If your beloved dog should be involved in an attack of any kind, the legal ramifications can become quite expensive, especially if any medical treatment is required for the parties involved. In these cases, insurance may be necessary to protect you against any legal fallout stemming from dog bites and the like.
Why You Need Dog Bite Insurance
It’s common knowledge that even the most well-behaved dog may react aggressively in certain situations. This is particularly true in areas with an abundance of small children, who may not express the utmost care when encountering unknown animals.
Because this can be a common occurrence, all dogs owners are encouraged to implement some form of insurance related to dog bite liabilities. For a relatively small fee, owners can rest easy that they will remain covered, no matter what occurs.
Conventional Coverage May Not Be Enough
Even those with existing homeowner’s insurance may not be covered in the event their dog attacks another person or pet. Many policies fall short of such coverage, which may not be evident until it’s too late.
By instituting a dog bite policy, you will be afforded essential funding in case an incident does occur. This financial support can help pay for defense costs, as well as any medical expenses that may be incurred as a result.
Protect Both You and Your Pet
While dog bite liabilities can be stressful, the right insurance policy can help you ward off the often exorbitant expense associated with such incidents. These policies are suited to virtually every breed, and can spare you from an increased financial burden resulting from a single attack.
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Nearly 40 percent of American households own at least one dog, which means there is a lot of potential for someone to be bitten by a dog every day, and this translates to the probability that a dog bite lawsuit will be filed when the victim is seriously injured. It’s a fact that these canine companions bite humans, on average, 4.7 million times every year in the US.
A number of environmental triggers can cause even-tempered dogs to attack. Some of the most common triggers include defending their territory, young pups or food; being confronted by a stranger or finding themselves in an unfamiliar situation; being taunted or provoked by someone; and suffering from an injury or illness of some kind. Even a normally well-behaved dog may bite if they feel nervous or threatened in any way.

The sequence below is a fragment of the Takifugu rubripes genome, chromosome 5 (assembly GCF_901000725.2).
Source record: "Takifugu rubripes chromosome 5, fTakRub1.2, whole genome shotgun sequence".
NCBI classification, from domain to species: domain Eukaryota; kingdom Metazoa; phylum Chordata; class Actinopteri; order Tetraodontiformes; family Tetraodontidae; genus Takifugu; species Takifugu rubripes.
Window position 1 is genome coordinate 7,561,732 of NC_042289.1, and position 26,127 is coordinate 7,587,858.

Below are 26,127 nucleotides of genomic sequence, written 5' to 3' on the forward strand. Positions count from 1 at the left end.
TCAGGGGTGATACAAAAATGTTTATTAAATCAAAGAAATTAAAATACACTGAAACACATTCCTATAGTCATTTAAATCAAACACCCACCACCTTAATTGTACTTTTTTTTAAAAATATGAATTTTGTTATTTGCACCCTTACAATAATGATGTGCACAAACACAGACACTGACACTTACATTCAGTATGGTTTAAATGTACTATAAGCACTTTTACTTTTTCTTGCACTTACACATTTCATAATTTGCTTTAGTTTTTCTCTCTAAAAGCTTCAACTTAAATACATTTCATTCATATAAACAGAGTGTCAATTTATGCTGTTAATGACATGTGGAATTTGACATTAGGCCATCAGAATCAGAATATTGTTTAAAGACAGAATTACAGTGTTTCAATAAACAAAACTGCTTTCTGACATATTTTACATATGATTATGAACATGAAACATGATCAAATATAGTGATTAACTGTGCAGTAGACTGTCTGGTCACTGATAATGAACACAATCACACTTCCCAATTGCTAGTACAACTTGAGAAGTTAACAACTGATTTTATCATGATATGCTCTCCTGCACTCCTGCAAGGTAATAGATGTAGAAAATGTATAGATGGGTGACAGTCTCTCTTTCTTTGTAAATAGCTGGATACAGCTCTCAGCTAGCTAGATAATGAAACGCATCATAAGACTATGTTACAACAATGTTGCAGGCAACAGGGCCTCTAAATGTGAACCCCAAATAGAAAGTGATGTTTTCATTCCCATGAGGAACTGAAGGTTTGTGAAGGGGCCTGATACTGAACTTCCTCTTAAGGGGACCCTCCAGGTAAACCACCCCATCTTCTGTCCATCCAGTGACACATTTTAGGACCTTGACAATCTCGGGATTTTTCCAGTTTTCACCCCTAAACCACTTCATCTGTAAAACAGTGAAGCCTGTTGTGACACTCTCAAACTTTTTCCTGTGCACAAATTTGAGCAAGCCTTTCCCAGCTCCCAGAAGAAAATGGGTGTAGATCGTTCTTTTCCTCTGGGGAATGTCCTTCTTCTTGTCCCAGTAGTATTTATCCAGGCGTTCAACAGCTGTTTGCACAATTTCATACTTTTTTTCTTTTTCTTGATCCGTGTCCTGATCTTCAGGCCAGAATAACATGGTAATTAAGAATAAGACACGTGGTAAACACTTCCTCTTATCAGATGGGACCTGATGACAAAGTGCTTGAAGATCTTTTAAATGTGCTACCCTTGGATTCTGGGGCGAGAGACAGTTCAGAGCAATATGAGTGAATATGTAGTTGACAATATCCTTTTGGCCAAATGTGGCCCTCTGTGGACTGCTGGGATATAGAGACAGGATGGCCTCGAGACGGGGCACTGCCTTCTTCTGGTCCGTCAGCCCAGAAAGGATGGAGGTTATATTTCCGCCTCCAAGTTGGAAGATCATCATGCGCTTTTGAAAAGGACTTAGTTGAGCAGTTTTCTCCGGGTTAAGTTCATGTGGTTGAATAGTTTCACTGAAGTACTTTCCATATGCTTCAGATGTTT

For example, if a child is left alone with an unfamiliar dog and accidentally steps on the animal’s tail, the dog may react and bite the youngster. Many homeowners assume that their dog is friendly since he or she has been raised around their own kids. But it remains a fact that they can, and often may react completely different around other people’s children.
Children receive a large number of bites from pets, some of which cause permanent disfigurement or even death. These are the types of scenarios that lead to litigation for pain and suffering, trauma, and costly medical bills. It’s important to remember that the two most helpless groups of people are children and senior citizens, both of whom suffer the most dog bites. In half of all dog bite cases, the victim is 12 years old or younger. What’s more, many of these injuries occurred around the vulnerable head and neck region.
No one wants to be slapped with a dog bite lawsuit, but if a dog is not well trained, or the dog gets over stimulated under any circumstances, there is the propensity for the animal to attack. Dog owners might want to consider signing up their canine friend for training classes taught by a professional dog trainer.
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